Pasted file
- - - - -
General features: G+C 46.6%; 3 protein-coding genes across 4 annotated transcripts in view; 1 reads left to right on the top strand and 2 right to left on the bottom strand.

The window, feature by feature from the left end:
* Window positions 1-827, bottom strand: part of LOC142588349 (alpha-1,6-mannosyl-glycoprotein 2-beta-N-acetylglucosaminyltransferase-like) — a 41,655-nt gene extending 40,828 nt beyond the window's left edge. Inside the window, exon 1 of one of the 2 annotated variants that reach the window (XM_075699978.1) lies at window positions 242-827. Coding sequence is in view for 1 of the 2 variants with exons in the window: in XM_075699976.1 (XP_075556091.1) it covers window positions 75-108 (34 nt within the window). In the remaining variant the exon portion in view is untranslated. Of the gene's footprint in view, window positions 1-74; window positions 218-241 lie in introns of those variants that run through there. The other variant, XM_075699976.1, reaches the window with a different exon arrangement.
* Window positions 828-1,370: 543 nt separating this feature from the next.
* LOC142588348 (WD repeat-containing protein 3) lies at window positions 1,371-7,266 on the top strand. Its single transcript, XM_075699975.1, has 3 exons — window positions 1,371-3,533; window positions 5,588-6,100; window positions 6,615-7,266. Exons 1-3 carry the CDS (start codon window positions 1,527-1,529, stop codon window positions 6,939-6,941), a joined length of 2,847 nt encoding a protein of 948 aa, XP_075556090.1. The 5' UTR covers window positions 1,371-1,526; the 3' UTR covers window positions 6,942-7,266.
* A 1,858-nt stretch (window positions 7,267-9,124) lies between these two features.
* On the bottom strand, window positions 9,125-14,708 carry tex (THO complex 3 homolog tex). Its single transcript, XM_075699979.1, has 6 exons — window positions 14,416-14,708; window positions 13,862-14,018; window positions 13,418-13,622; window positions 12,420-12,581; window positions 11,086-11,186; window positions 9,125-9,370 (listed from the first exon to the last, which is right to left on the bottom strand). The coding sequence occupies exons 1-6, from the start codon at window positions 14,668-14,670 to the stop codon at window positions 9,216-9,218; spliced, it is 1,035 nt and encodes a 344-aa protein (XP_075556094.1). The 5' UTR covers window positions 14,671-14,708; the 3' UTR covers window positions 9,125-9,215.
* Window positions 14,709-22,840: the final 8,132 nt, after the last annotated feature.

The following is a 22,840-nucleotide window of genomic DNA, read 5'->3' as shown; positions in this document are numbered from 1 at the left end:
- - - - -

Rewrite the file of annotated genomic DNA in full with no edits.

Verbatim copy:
General features: G+C 46.6%; 3 protein-coding genes across 4 annotated transcripts in view; 1 reads left to right on the top strand and 2 right to left on the bottom strand.

The window, feature by feature from the left end:
* Window positions 1-827, bottom strand: part of LOC142588349 (alpha-1,6-mannosyl-glycoprotein 2-beta-N-acetylglucosaminyltransferase-like) — a 41,655-nt gene extending 40,828 nt beyond the window's left edge. Inside the window, exon 1 of one of the 2 annotated variants that reach the window (XM_075699978.1) lies at window positions 242-827. Coding sequence is in view for 1 of the 2 variants with exons in the window: in XM_075699976.1 (XP_075556091.1) it covers window positions 75-108 (34 nt within the window). In the remaining variant the exon portion in view is untranslated. Of the gene's footprint in view, window positions 1-74; window positions 218-241 lie in introns of those variants that run through there. The other variant, XM_075699976.1, reaches the window with a different exon arrangement.
* Window positions 828-1,370: 543 nt separating this feature from the next.
* LOC142588348 (WD repeat-containing protein 3) lies at window positions 1,371-7,266 on the top strand. Its single transcript, XM_075699975.1, has 3 exons — window positions 1,371-3,533; window positions 5,588-6,100; window positions 6,615-7,266. Exons 1-3 carry the CDS (start codon window positions 1,527-1,529, stop codon window positions 6,939-6,941), a joined length of 2,847 nt encoding a protein of 948 aa, XP_075556090.1. The 5' UTR covers window positions 1,371-1,526; the 3' UTR covers window positions 6,942-7,266.
* A 1,858-nt stretch (window positions 7,267-9,124) lies between these two features.
* On the bottom strand, window positions 9,125-14,708 carry tex (THO complex 3 homolog tex). Its single transcript, XM_075699979.1, has 6 exons — window positions 14,416-14,708; window positions 13,862-14,018; window positions 13,418-13,622; window positions 12,420-12,581; window positions 11,086-11,186; window positions 9,125-9,370 (listed from the first exon to the last, which is right to left on the bottom strand). The coding sequence occupies exons 1-6, from the start codon at window positions 14,668-14,670 to the stop codon at window positions 9,216-9,218; spliced, it is 1,035 nt and encodes a 344-aa protein (XP_075556094.1). The 5' UTR covers window positions 14,671-14,708; the 3' UTR covers window positions 9,125-9,215.
* Window positions 14,709-22,840: the final 8,132 nt, after the last annotated feature.

The following is a 22,840-nucleotide window of genomic DNA, read 5'->3' as shown; positions in this document are numbered from 1 at the left end: